Bernanke terror bankrupts US Fed Reserve
Events in Italy and the US are suggesting that the end of the road may be near
If you ever felt like 1929 is about to happen again, only this time without the laughs, last night’s news from Monte Paschi Bank might represent the final conviction that we have time-warped back to the past: David Rossi, the head of communications at the bank, committed suicide by jumping off the building yesterday afternoon. While I understand that these days, the words ‘banker’ and ‘suicide’ are strangers to each other (suicide requires remorse) Rossi wasn’t a banker, he was an adman. It’s the business I emerged from, and yes, people in it do shows signs of having a conscience here and there. Personally I can’t see conscience catching on, but that’s not important to David Rossi any more because he’s dead.
The suicide note (I’m serious) said something along the lines of ‘bullsh*t’, but whether it was ‘my bullsh*t’ or ‘it’s all bullsh*t’, I have to observe that Rossi – by all accounts a very bright man – was clearly of sound mind when he went.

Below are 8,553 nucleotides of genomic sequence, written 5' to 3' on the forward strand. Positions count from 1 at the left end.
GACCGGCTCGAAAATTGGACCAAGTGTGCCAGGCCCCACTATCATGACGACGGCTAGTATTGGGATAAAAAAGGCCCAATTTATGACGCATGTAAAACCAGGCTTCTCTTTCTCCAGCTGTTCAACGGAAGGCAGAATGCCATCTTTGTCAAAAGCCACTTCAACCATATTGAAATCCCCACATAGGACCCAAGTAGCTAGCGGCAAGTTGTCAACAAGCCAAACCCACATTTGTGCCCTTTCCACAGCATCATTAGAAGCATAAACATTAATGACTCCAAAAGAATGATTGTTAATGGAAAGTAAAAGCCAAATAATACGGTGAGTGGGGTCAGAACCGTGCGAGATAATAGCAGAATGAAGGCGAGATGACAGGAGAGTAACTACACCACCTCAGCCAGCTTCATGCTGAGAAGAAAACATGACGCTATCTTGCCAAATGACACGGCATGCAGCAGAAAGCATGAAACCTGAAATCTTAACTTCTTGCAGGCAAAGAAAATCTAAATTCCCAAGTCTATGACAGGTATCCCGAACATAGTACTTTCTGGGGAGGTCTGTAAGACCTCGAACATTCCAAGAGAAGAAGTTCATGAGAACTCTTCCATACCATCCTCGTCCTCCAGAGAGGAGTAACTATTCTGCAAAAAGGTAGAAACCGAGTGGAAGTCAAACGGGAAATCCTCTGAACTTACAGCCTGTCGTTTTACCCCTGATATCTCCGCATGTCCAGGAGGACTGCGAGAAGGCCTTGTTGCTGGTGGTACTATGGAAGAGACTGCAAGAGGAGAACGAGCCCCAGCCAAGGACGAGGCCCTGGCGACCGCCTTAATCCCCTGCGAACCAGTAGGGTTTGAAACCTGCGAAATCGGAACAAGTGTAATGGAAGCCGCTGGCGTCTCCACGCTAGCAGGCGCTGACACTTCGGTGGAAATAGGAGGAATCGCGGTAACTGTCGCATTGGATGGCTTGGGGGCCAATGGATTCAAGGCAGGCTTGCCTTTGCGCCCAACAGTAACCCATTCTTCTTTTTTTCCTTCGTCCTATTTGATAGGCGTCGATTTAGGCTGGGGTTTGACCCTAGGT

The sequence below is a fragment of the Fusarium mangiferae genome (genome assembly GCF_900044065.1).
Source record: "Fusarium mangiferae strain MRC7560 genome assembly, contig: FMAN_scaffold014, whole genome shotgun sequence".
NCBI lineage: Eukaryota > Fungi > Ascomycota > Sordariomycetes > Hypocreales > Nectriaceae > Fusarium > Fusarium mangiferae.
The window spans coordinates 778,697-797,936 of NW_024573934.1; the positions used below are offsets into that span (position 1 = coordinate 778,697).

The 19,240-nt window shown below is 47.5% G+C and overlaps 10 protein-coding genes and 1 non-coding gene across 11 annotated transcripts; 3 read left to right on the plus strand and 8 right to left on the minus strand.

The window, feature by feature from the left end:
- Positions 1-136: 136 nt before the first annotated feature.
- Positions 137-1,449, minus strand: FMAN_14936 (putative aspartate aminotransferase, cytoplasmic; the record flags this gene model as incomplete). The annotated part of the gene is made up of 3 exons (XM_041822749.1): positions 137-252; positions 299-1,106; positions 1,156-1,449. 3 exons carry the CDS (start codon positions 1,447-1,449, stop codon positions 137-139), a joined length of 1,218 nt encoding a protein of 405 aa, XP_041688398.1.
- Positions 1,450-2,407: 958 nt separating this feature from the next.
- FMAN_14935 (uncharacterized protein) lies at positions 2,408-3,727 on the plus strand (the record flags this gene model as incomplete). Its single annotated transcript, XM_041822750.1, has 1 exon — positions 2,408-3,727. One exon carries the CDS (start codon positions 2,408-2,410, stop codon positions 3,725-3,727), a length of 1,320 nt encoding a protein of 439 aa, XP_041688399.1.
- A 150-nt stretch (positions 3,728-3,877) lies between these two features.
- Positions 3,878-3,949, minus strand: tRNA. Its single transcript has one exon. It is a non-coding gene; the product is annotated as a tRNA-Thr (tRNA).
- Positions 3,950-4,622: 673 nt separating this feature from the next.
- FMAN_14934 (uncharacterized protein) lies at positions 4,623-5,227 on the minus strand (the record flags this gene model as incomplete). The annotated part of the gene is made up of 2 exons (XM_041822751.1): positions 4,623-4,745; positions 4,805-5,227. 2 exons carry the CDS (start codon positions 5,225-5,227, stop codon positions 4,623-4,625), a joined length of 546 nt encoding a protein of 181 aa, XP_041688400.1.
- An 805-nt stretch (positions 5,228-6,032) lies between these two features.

In last night’s post, you may have detected that a strong whiff of bullsh*t had affected my tone of voice. It’s clear that the lunatics intend to leave the asylum they’re burning only at the very last minute, but events like Rossi’s jump show that sometimes events evade their control. ‘Unforeseen’ is easily the most inaccurately and over-used word in the spin lexicon in 2013 so far, but this tragic end to a high-achiever’s life really wasn’t on anyone’s radar. What it does do, however, is underline the fact that Italian scandals aren’t going away, Spanish bank insolvency isn’t going away, and she in Berlin who snaffles the fridge when leaving home faces some pretty unedifying choices at the moment when it comes to Spain and Italy.
The last few weeks in those two countries have come close to making the terms PIIGS and ClubMed redundant: from here on, the fate of the euro in general (and the CDU in particular) lies entirely in the hands Manuel and Luigi. Neither has any intention of being pushed around any longer, and as the Left gains ground across the region, the battle lines are reverting to the traditional ones of exploiters versus exploited.